preserving a best matching token and deleting other tokens.
Description
FIELD OF THE INVENTION

The present invention relates generally to speech processing and to large vocabulary continuous speech recognition (LVCSR) systems. More particularly, the present invention relates to a search method based on single triphone tree for large vocabulary continuous speech recognizer.

BACKGROUND OF THE INVENTION

A speech recognition system recognizes a collection of spoken words (“speech”) into recognized phrases or sentences. A spoken word typically includes one or more phones or phonemes, which are distinct sounds of a spoken word. Thus, to recognize speech, a speech recognition system must not only employ the acoustic nature of the speech, but must also utilize the relationships between the words in the speech. A common way of representing the acoustic nature of the speech is by using an acoustical model such as a hidden markov model (HMM). A common way of representing the relationships between words in recognizing speech is by using a language model.

Typically, a HMM uses a series of transitions from state to state to model a letter, a word, or a sentence. Each state can be referred to a phone or a triphone (phone having a left and right context). Each arc of the transitions has an associated probability, which gives the probability of the transition from one state to the next at an end of an observation frame. As such, an unknown speech signal can be represented by ordered states with a given probability. Moreover, words in an unknown speech signal can be recognized by using the ordered states of the HMM.

To improve speech recognition accuracy, language models can be used in conjunction with an acoustical model such as the HMM. A language model specifies the probability of speaking different word sequences. Examples of language models are N-gram probabilistic grammars, formal grammars, and N-grams of word classes. Typically, the models are represented as a phonetic tree structure wherein all of the words that are likely to be encountered reside at the ends of branches or at nodes in the tree. Each branch represents a phoneme. All the words that share the same first phoneme share the same first branch, and all words that share the same first and second phonemes share the same first and second branches, and so on.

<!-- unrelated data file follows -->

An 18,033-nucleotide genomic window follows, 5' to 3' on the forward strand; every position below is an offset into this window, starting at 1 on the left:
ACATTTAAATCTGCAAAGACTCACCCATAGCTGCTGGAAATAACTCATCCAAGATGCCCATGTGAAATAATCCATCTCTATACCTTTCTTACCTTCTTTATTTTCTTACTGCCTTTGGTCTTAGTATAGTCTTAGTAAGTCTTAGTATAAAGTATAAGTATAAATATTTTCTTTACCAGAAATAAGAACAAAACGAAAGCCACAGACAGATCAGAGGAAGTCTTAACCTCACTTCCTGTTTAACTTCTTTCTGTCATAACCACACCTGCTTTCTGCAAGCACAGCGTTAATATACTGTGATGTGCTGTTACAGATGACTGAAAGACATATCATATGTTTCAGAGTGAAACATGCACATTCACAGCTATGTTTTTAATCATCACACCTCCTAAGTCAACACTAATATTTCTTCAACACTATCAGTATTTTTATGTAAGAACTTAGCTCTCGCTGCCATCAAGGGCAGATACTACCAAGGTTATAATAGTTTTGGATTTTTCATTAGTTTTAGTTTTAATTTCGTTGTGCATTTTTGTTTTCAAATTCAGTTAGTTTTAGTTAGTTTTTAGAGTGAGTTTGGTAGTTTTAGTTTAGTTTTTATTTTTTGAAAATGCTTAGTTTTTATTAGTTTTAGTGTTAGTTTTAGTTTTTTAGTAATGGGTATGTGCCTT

A common type of phonetic tree is a triphone tree. A triphone is a phoneme having a left phoneme context and right phoneme context. Thus, a triphone assumes that the way a phoneme is pronounced depends on its neighboring phoneme contexts. To recognize large continuous speech, a first word can be recognized using a triphone tree. Typically, to recognize a second word while maintaining a relationship with the first word, the triphone tree related to the first word must be copied. Hence, a disadvantage of the triphone tree copying technique is the redundant copying of triphone trees to recognize words thereby causing speech recognition process to be slow and large amounts of memory to be consumed.

Another technique uses a single triphone tree fast match algorithm to avoid copying of triphone trees. This technique is typically used as a forward pass of a forward/backward recognition process. That is, a second pass must be employed for obtaining higher speech recognition accuracy. In particular, the first pass serves only as a fast match operation and its purpose is to keep the likely word endings in guiding the second pass. Thus, a disadvantage of this technique is that it must be followed by an additional second pass beam search process that requires additional processing time and resource use.

BRIEF DESCRIPTION OF THE DRAWINGS

The features and advantages of the present invention are illustrated by way of example and not intended to be limited by the figures of the accompanying drawings in which like references indicate similar elements, and in which:

FIG. 1 is a diagram illustrating an exemplary digital processing system for implementing the present invention;

FIG. 2 is a block diagram illustrating a speech processing system according to one embodiment;

FIG. 3 is a functional flow diagram illustrating an operation for a large vocabulary continuous speech recognition system according to one embodiment;

FIG. 4 is an exemplary single triphone tree to illustrate a single triphone tree search process; and

FIG. 5 is a flow chart illustrating a single triphone tree search operation according to one embodiment.

DETAILED DESCRIPTION

According to one aspect of the present invention, a search method based on a single triphone tree for large vocabulary continuous speech recognizer is disclosed in which speech signals are received. Tokens are propagated in a phonetic tree to integrate a language model to recognize the received speech signals.